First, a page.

Most people consider this decision to be one of the most important decisions of their lives – one which defines their very identity. Life partners live together, spend a significant amount of time with one other, merge their respective families, create a family of their own, care for each other in times of sickness, and support one another and much more. Hence, the ability to choose one’s partner and to build a life together goes to the root of the right to life and liberty under Article 21.

Undoubtedly, many persons choose not to have a life partner – but this is by choice and not by a deprivation of their agency. The law constrains the right to choose a partner in certain situations such as when they are within prohibited degrees of relationships or are in a consanguineous relationship.

Principle 24 of the Yogyakarta Principles (on the application of international human rights law in relation to sexual orientation and gender identity) states that all people have the right to found a family:

“Everyone has the right to found a family, regardless of sexual orientation or gender identity. Families exist in diverse forms. No family may be subjected to discrimination on the basis of the sexual orientation or gender identity of any of its members.”

While India is not a signatory to the Yogyakarta Principles, this Court has recognized their relevance to the adjudication of cases concerning sexual minorities.

Depriving someone of the freedom to choose their life partner robs them of their autonomy, which in turn is an affront to their dignity. Preventing members of the LGBTQ community from entering into a union also has the result of denying (in effect) the validity of their sexuality because their sexuality is the reason for such denial. This, too, would violate the right to autonomy which extends to choosing a gender identity and sexual orientation.

The act of entering into an intimate relationship and the choices made in such relationships are also protected by the right to privacy. As held by this Court in Navtej Johar v. Union of India (2018) and Justice KS Puttaswamy (9J) v. Union of India (2017), the right to privacy is not merely the right to be left alone but extends to decisional privacy or privacy of choice.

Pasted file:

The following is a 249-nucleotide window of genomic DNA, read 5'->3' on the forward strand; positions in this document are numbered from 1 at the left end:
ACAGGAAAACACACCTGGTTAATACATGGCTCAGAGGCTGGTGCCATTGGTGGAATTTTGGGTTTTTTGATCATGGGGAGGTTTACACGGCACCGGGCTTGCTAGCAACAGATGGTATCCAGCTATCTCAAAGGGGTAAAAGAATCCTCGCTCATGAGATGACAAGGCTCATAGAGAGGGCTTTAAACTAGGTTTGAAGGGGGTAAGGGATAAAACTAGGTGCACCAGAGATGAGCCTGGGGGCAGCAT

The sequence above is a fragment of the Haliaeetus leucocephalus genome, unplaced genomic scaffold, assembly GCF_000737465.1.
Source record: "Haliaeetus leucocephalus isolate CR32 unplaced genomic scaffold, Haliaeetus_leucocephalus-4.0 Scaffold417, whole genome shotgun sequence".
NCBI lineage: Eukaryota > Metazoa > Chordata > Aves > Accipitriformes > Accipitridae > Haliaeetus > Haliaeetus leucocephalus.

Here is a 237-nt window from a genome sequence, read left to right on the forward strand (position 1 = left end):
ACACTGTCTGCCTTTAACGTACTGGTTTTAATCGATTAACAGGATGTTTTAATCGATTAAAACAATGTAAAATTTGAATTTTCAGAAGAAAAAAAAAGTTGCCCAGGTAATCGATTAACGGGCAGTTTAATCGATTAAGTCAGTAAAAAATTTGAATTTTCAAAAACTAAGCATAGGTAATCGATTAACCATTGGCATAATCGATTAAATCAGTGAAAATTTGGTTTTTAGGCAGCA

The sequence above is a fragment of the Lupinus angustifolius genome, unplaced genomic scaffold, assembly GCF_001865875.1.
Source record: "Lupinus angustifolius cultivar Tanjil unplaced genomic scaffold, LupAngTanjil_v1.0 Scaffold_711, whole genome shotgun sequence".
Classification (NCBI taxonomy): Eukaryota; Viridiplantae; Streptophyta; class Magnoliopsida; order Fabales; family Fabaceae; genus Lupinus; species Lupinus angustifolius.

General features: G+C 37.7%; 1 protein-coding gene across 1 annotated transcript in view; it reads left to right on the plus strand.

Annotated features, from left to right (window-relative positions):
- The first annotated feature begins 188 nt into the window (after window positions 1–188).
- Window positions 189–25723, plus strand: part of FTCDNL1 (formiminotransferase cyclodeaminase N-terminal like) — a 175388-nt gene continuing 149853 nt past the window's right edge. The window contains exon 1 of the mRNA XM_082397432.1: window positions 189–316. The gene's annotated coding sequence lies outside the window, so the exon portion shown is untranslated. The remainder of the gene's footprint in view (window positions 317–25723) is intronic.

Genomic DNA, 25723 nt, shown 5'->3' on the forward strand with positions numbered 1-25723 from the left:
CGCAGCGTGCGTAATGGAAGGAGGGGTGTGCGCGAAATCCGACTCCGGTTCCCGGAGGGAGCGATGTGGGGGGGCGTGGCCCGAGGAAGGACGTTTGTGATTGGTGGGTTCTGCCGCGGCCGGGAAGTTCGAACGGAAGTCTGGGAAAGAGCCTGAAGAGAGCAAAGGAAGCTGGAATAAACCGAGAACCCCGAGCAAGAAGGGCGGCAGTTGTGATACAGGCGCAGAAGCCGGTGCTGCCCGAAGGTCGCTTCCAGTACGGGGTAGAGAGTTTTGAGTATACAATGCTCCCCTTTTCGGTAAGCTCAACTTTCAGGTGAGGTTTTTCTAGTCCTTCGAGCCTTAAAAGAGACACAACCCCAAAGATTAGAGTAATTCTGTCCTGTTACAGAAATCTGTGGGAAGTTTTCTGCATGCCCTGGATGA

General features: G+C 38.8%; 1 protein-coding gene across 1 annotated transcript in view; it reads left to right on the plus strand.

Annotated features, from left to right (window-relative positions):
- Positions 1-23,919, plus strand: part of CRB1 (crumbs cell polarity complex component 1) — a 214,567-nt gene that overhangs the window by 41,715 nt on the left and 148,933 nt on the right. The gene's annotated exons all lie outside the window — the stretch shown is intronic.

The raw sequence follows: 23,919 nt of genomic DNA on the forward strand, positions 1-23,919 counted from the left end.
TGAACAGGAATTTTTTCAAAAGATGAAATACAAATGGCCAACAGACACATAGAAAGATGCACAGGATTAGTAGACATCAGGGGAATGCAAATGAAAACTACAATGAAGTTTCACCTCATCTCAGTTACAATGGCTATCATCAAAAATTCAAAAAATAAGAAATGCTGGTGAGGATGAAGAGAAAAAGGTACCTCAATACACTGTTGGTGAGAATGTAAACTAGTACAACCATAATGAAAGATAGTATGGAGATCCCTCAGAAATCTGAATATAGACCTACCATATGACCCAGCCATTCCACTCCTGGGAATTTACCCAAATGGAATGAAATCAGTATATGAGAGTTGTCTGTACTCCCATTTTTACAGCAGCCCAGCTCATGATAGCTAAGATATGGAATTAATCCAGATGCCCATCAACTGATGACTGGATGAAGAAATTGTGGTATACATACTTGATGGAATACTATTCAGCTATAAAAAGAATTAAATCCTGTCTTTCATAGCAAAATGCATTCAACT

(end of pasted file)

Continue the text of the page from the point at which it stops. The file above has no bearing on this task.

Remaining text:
The right to health

The right to health is also a crucial component of the right to life and liberty.[1] The health of a person includes both, their physical and their mental wellbeing. Parliament enacted the Mental Healthcare Act 2017 to regulate the provision of mental healthcare services.

An assessment of the mental health of a person cannot be limited to considering whether they have a mental illness or disease but must also include an assessment of whether their mental health is thriving. The Constitution of the World Health Organization declares that:

“Health is a state of complete physical, mental and social wellbeing and not merely the absence of disease or infirmity.”

Mental health is therefore a state of complete mental wellbeing and not merely the absence of mental illnesses. Parliament is also cognizant of this fact as evident from the overall scheme and provisions of the Mental Healthcare Act. Though this statute is primarily concerned with mental illnesses and access to healthcare, Chapter VI recognizes the value of complete mental wellbeing by providing for the promotion of and awareness about mental health.

A person’s mental well-being can only be secured if they are allowed the freedom and liberty to make choices about their lives. If their choices are restrained, their overall mental well-being would undoubtedly be degraded. Choices may be restrained by expressly denying them their freedom or by failing to create conditions for the exercise of such freedom.

The right of queer persons to access mental healthcare is recognized by Section 18 which stipulates that persons have a right to access mental healthcare without being discriminated against on the basis of their sex, gender, or sexual orientation. This is undoubtedly a progressive step in line with constitutional ideals.

The mental health of members of the LGBTQ community may suffer not only because of the discrimination they may face at the hands of their families or society in general but also because they are prevented from choosing their life partner and entering into a meaningful, long-lasting relationship with them.

The effect of the right to life under Article 21 read with Section 18 of the Mental Healthcare Act is that queer people have the right to complete mental health, without being discriminated against because of their sex, gender, or sexual orientation. A natural consequence of this is that they have the right to enter into a lasting relationship with their partner. They also have a right not to be subjected to inhumane and cruel practices or procedures.


Supriya @ Supriyo Chakraborty v. Union of India (2023)

[1] Common Cause v. Union of India, (2018) 5 SCC 1; Union of India v. Moolchand Kharaiti Ram Trust, (2018) 8

SCC 321